For ten years, the life of ancient China's most powerful leader Qin (Daoming Chen) has been threatened by a trio of assassins – Sky (Donnie Yen), Broken Sword (Tony Leung) and his lover Flying Snow (Maggie Cheung). When word reaches Qin that all three have been killed by an unknown, nameless swordsman (Jet Li), the swordsman is summoned to the king's palace to explain how he managed to defeat such powerful warriors.
It's very easy to make the comparison between Zhang Yimou's Hero and Ang Lee's Crouching Tiger, Hidden Dragon: both big budget martial arts films tackled by art-house directors better known for character-driven drama, and both starring one of Hong Kong's biggest stars (Jet Li and Chow Yun-Fat respectively) and the luminous Ziyi Zhang. But while Crouching Tiger was a fast-paced crossover hit, Hero – for all its thrillingly shot fight-sequences – remains an elusive, dreamlike film, far less interested in hitting crowd-pleasing buttons.
The film is told almost entirely in flash-back as Jet Li's Nameless sits before Qin, recounting how he overcame the king's would-be assassins. We hear (and see) a variety of different versions, as Qin slowly deduces that Nameless himself is here to kill him, and that Sky, Broken Sword and Flying Snow were in league with him. Yimou chooses to represent each version of the tale with a different colour – sumptuous red, icy blue, shimmering white, pastoral green – the clothes, walls, even the colours of the trees and sky shifting depending on how close to truth we are getting. This is an amazing-looking film; Christopher Doyle yet again shows why he's one of the best cinematographers in the business, and Yimou is equally at home with epic, widescreen shots of Qin's massed armies as he is with more tender, reflective moments.
Yimou's cast is a mix of established martial arts stars (Li, Yen) and quality character actors (Chen, Leung, Cheung), but all prove adept at both the drama and the physical stuff. Li exudes the same calm, determined air he did in the Once Upon a Time in China films, while Leung and Cheung are convincing doomed lovers, having been there before in Wong Kar-Wai's In the Mood for Love. Ziyi Zhang, playing Broken Sword's mistress Moon, unfortunately gets somewhat lost amongst such heavy-weight talent, and apart from one fight scene with Cheung, has little to do but look weepy whenever Leung is about to get his ass kicked.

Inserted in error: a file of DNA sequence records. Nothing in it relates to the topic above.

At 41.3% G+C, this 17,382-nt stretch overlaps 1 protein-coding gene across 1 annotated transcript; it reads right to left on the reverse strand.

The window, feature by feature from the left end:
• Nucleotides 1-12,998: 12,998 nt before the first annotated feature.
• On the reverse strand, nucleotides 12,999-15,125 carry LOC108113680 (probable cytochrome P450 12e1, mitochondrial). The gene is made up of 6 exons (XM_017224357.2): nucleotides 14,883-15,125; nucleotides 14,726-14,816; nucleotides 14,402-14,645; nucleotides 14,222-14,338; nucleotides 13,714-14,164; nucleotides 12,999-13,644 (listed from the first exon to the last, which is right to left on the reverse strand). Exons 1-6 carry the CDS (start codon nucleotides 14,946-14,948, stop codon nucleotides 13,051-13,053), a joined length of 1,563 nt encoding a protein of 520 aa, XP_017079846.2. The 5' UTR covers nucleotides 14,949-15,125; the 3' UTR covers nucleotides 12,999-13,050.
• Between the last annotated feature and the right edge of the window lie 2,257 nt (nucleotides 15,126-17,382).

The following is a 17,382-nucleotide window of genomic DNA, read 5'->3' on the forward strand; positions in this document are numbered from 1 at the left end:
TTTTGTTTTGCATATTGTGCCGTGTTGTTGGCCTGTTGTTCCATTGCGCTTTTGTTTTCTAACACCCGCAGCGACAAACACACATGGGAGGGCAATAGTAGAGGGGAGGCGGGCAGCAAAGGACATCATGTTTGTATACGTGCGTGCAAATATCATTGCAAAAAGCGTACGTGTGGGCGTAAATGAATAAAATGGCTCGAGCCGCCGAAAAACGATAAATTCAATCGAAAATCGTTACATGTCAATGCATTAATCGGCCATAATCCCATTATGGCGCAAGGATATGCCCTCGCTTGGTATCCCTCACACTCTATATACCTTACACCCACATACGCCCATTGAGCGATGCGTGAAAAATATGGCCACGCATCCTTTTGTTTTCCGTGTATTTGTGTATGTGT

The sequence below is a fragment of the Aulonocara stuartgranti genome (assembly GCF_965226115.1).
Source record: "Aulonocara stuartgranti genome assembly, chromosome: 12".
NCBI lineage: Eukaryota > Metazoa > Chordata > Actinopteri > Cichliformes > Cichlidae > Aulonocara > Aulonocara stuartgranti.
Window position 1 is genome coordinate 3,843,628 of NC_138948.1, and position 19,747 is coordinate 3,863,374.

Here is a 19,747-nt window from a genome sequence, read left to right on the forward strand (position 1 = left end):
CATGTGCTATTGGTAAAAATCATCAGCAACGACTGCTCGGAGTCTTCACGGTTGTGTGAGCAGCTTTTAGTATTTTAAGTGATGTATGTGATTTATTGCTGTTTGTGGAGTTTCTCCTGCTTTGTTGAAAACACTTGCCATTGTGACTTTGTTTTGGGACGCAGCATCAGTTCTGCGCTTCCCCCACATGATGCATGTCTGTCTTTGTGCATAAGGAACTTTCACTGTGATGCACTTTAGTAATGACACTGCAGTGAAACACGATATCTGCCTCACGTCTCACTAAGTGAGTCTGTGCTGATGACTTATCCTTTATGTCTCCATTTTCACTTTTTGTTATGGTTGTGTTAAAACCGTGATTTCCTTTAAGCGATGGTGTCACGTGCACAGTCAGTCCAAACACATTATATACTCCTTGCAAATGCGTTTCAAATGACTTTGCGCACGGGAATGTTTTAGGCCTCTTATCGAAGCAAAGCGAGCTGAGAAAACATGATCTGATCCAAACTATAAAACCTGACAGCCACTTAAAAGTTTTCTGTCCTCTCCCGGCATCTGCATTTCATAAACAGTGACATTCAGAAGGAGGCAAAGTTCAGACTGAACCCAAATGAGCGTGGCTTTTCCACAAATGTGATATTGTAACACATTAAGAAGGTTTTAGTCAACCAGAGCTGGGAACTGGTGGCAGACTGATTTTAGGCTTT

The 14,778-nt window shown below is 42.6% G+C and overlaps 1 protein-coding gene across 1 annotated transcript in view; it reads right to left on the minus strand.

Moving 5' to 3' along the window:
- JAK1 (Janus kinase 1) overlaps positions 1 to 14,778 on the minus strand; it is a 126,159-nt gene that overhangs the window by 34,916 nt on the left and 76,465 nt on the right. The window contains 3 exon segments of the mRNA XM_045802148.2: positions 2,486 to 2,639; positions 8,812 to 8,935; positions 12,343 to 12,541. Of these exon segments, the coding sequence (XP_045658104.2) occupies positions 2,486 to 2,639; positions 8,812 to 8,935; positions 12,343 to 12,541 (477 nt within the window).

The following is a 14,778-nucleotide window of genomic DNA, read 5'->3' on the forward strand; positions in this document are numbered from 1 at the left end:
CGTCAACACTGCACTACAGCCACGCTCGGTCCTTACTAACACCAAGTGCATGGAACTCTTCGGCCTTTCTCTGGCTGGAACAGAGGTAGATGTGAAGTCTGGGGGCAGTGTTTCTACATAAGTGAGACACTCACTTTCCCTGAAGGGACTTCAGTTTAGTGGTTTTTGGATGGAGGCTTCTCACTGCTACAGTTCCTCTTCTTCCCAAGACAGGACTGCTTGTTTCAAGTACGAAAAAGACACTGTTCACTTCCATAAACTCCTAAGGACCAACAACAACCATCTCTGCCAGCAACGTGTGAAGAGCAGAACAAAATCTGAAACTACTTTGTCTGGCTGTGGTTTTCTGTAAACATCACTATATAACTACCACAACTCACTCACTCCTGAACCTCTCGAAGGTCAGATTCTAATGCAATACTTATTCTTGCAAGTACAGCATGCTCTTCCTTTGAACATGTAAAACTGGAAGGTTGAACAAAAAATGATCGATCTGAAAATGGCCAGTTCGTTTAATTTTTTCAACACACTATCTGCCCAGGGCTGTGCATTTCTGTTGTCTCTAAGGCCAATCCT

The fights themselves are fast and exciting, but heavy on the wire-work; as in Crouching Tiger, these characters leap huge distances and glide smoothly through the air while in combat. There are some jaw-dropping moments – a torrent of arrows thundering down upon a caligraphy school, the walls of a library spectacularly collapsing as Nameless reveals how he plans to kill the king, or Broken Sword and Flying Snow fighting their way through hundreds of Qin's soldiers on their way to him.
Hero is a frequently astonishing, sometimes baffling film that is both hugely satisfying and strangely incomplete. It's often difficult to follow which version of Nameless's tale we are in, and the motivation of some characters – Broken Sword in particular – seems rather unclear. The film also has a controversial, confusing political dimension, as Yimou attempts to understand – indeed slightly sympathise with – Qin's tyrannical ways. But the director's concerns aren't with the narrative, and on other levels Hero proves to be an impressive achievement. See it on the biggest screen you can.
Chinese director responsible for some of the country’s best known international hits. A graduate of the Beijing Film Academy, Yimou made his debut in 1987 with Red Sorghum, which like much of his later work combined a small-scale drama with stunning visuals. His breakthrough film was the beautiful Raise the Red Lantern, the first of four films he made with then-partner Gong Li. The Story of Qui Ju, To Live, Shanghai Triad and Not One Less were among the films Yimou made throughout the 90s. The Chaplin-esque comedy Happy Times was a bit of a misfire, but 2002's Oscar-nominated martial arts spectacle Hero was a massive hit, critically and commercially. Another martial arts film, House of Flying Daggers, followed in 2004, as did Curse of the Golden Flower and later the internationally-flavoured fantasy The Great Wall.